5. That’s another disappointment. To see how family and friends react. When I changed pen names away from paranormal to sweet romance and mysteries, I thought I could share with my church family and my friends. But no one seems to care. I’ve always been so fan girl about authors, but I guess you have to be Stephen King for people you know to even think being an author is a big deal. I don’t want glory or honor. I just want an occasional “atta girl, you wrote a book”. LOL. I was fortunate enough that when I got the courage to post on my personal FB page about a book I wrote, one of my high school classmates shared it and encouraged people to buy it. That was really sweet of her. And she and a few others bought it!

    6. Writing consistently is where I fall short. Because of my editing business and full time job, I let the writing slip away. But I’ve been itching to start back on my Gothic romance. Again, I can’t wait to retire!

    • I do think that the reason we get asked for free books all the time is because of the authors who are bragging about making “six figures”. If I thought the average author was making that and I was on a limited income, I’d assume it would be no big deal for an author to give me a $2.99 or $3.99 ebook for free. But if readers believed most authors are struggling to make ends meet (and some need day jobs to stay afloat), they would be more inclined to pay for book because $2.99/$3.99 really isn’t a lot of money to pay for something that took a lot of work to create. It’s all about perception and value.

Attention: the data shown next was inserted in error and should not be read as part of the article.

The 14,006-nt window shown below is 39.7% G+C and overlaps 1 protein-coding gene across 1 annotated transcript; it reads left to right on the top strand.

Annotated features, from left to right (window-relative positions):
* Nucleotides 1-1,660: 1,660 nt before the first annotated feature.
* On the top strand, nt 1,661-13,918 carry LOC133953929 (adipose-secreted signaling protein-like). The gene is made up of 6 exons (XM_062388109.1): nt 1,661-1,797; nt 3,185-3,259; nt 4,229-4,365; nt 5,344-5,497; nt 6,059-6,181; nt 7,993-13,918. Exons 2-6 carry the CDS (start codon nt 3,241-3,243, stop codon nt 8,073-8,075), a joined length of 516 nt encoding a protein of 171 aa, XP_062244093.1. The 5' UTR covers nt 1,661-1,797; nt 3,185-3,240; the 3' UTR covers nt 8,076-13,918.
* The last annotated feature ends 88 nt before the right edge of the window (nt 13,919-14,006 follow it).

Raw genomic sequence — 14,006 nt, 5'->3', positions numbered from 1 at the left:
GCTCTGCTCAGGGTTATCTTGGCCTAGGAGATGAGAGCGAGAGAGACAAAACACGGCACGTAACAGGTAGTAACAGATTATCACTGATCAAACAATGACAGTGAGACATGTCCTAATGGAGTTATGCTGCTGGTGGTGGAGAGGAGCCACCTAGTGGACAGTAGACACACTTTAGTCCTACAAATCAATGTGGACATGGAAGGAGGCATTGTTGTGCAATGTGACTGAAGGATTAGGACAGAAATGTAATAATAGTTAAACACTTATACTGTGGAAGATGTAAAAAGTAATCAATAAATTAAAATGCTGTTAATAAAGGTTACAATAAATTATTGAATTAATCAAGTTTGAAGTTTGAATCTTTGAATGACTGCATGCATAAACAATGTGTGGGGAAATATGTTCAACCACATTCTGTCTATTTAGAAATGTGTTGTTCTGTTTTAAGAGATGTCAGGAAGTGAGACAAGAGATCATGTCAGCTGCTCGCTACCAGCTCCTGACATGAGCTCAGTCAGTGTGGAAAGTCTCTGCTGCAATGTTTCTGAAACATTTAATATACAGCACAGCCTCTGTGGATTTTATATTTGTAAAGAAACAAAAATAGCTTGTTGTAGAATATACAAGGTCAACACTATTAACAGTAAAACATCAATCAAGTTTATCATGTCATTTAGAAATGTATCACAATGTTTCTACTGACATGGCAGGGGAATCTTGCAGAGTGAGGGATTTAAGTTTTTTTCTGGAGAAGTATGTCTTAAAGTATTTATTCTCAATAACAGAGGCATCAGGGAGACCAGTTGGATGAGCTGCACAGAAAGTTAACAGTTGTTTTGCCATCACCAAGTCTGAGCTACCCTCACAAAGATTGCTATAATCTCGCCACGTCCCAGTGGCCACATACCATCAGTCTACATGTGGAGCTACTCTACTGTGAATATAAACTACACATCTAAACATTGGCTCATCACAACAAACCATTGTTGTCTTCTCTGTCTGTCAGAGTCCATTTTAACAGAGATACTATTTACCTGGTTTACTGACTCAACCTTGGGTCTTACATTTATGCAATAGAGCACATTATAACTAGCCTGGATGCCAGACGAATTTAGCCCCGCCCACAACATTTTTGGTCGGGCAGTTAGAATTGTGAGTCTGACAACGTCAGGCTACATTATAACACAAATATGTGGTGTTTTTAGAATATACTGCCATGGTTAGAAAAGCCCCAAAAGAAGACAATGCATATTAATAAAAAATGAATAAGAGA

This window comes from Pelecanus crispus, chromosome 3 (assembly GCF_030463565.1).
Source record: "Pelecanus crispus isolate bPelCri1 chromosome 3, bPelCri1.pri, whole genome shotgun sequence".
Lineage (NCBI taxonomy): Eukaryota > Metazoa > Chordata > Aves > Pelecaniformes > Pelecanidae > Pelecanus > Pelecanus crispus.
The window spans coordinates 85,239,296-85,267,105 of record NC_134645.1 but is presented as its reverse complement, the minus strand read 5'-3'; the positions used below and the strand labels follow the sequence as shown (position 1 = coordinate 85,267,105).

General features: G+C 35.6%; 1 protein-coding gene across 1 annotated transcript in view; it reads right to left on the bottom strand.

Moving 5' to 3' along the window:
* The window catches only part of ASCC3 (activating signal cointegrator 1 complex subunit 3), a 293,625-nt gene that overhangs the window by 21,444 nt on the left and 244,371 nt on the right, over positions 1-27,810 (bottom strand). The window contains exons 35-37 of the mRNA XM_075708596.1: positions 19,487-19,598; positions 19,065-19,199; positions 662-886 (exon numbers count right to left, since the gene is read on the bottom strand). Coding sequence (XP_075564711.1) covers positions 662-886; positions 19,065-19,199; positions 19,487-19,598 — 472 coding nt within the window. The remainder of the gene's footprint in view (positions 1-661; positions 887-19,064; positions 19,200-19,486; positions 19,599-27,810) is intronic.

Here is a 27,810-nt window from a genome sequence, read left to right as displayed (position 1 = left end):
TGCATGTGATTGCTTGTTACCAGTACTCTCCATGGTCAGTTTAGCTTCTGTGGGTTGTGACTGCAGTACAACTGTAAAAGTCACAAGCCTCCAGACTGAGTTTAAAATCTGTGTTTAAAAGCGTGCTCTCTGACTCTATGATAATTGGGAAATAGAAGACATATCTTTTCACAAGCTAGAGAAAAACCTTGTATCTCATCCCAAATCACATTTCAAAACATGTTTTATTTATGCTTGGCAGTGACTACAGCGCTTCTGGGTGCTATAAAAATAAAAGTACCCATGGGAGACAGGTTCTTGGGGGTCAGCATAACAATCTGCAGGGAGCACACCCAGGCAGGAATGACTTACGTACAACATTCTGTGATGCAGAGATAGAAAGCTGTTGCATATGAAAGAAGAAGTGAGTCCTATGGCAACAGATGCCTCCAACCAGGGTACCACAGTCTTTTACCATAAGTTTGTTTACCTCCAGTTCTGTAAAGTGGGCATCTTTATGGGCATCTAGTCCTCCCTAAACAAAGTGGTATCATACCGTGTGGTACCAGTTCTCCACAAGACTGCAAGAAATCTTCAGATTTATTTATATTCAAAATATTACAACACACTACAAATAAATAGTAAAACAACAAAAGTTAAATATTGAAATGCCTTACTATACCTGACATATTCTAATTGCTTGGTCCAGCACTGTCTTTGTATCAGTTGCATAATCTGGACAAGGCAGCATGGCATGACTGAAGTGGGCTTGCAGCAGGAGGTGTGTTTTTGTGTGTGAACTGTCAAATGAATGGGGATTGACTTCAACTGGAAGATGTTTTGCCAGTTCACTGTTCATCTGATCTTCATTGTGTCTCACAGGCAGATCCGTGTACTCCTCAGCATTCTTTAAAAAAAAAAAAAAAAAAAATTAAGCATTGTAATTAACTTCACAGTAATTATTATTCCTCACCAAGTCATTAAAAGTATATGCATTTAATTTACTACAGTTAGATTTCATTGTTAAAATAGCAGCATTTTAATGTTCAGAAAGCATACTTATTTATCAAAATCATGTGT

You could be right about other writers being insecure and using that insecurity to go after other writers. I hadn’t considered that possibility. It’s a shame that there’s so much division in the author community at all. I wish it wasn’t like that.

      I’m sorry the people in your real life circle didn’t show more interest in your books. That’s so disappointing. Ironically, it just seems to be people outside our immediate circle who seem to care we write books.

      As for your writing schedule, I don’t see how you can get much done with all you have on your plate. In addition to the job and edits, you’ve been put through the ringer in regards to health issues and home issues. It’s like you get slammed left and right. I pray that things ease up from here. You’ve been through enough.